They’re loud and they’re proud to support the LGBTQ+ community.
Winnipeg punk/hardcore band Propagandhi recently donated more than $5,000 to Rainbow Resource Centre (RRC) – some much-appreciated money for the centre’s youth program. They raised the money by selling T-shirts with a rainbow flag and the band’s name.
“It was really, really great. It’s exciting,” RRC executive director Mike Tutthill says. “We’re always appreciative of donations.”
The money will go towards food, bus tickets and supplies for youth who learn about healthy relationships, body image, harm reduction, positive self-esteem and the history of the community.
Propagandhi first let the world know of their support of the community back in 1996 when they released their second album Less Talk, More Rock. Their pro-LGBTQ+ album upset the Nazis and homophobes at their shows, but Propagandhi didn’t care.
More than 20 years later, the band continues to support the community.
“I think growing up in rural Manitoba in the ’80s also makes us really appreciate the outreach RRC does for people outside the city,” guitarist and vocalist Chris Hannah says. He started the band with drummer Jord Samolesky in Portage la Prairie, Man.
“It was an extremely homophobic time and place,” Hannah says. “It makes me sad to think back and wonder how many kids had to go through it alone and hide themselves or get shitkicked, tormented or excommunicated because our community was so fucked.”
Another reason the band decided to donate to RRC is because of the Orlando, Fla. shooting at Pulse nightclub, where 50 people were killed and 53 were injured in June 2016.
Guitarist Sulynn Hago, who is the newest addition to the band, lives in Tampa, Fla. and was shaken by the attack.
“Being gay myself … it just really hit close to home,” she says. “The things you don’t want to feel that are true. There’s so much hostility or animosity towards the community. There was a concrete event that made that real.”
Hago donated blood for the survivors of the attack.
“The response was insane,” she says.
She returned to the clinic three times before she could actually donate because it was so busy.
“I walked into the room and there was a bunch of people – not everyone in seats because there’s that many people – people standing, sitting on the middle, little magazine coffee table,” she says.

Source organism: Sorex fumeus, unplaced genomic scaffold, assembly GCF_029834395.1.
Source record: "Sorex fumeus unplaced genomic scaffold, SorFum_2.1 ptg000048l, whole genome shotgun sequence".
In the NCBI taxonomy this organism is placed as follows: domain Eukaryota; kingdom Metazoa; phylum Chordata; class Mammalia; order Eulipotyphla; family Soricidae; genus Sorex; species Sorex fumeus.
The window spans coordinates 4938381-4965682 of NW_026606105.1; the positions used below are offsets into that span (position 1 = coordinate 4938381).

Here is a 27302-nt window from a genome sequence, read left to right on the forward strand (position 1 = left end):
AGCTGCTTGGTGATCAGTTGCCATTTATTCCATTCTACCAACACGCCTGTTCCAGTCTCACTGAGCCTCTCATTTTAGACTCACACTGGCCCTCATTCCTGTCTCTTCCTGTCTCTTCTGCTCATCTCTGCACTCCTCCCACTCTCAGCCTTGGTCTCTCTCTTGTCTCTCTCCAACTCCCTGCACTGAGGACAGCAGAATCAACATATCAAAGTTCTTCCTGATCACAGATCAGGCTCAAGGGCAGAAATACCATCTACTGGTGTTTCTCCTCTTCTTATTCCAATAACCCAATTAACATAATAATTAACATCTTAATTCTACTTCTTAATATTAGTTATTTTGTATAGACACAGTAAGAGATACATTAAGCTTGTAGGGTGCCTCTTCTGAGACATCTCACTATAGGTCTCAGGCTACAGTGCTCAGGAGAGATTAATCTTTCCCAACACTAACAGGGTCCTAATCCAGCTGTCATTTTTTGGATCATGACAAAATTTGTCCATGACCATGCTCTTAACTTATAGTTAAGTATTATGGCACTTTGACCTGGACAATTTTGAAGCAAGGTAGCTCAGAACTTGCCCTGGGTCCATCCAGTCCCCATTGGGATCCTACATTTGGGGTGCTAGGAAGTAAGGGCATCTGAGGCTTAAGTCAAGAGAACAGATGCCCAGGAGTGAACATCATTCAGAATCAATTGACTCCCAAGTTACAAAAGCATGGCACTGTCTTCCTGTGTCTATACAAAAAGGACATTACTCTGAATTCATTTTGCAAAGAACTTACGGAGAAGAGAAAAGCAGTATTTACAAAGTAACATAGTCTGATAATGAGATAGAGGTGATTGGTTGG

“There was a sense of a connection. It just felt really heartfelt. There was a somber type grief in the room but almost this care. This moral responsibility to fucking do something, as little as you can to support the situation.”
Propagandhi has long supported animal rights and stood against racism, sexism, homophobia and government malpractices.
With so many horrible things happening in the world, bassist Todd Kowalski says he finds hope in the small things.
“This donation to Rainbow Resource Centre gives me hope,” he says. “Just anybody doing good stuff for people.”
Propagandhi is working on their next album and will hit the studio in March at Private Ear Recording.
“I think it has been the most fun we have ever had making a record because we’ve somehow relaxed a little bit. But we like to play fast. There’s always that,” Kowalski says.
It’s good news the band has a deadline, because Kowalski says he’s never done writing a song until it’s time to record. For him, lyrics are the hardest part.
“Chris is really picky. I’m probably more picky, probably to what they call a fault. It drives me crazy, and sometimes I’ll rewrite the same song so it’s not even similar to the first version,” Kowalski says.
Their song “Dark Matters” on Failed States is an example of that. It used to be a song about genocide and the meaning completely changed over the years.
Kowalski says the sound on the new album will be different than their 2012 album Failed States.
“We always try to make it different. Always always,” Kowalski says. “This time, we’ve been making our songs as a three-piece again, because Sulynn lives in Tampa.”
Hago is coming to Winnipeg to record what will be her first album with the band.
“With recording, even as much as you prepare, you never know what’s going to happen,” she says. “Sometimes, whatever challenge that a certain recording and an album brings, it’s almost like that adds to the sound and the experience of the album. I’m all for it.”
Guitarist David "The Beaver" Guillas will also join them on the record.
Shirts are still available for sale at propagandhi.com.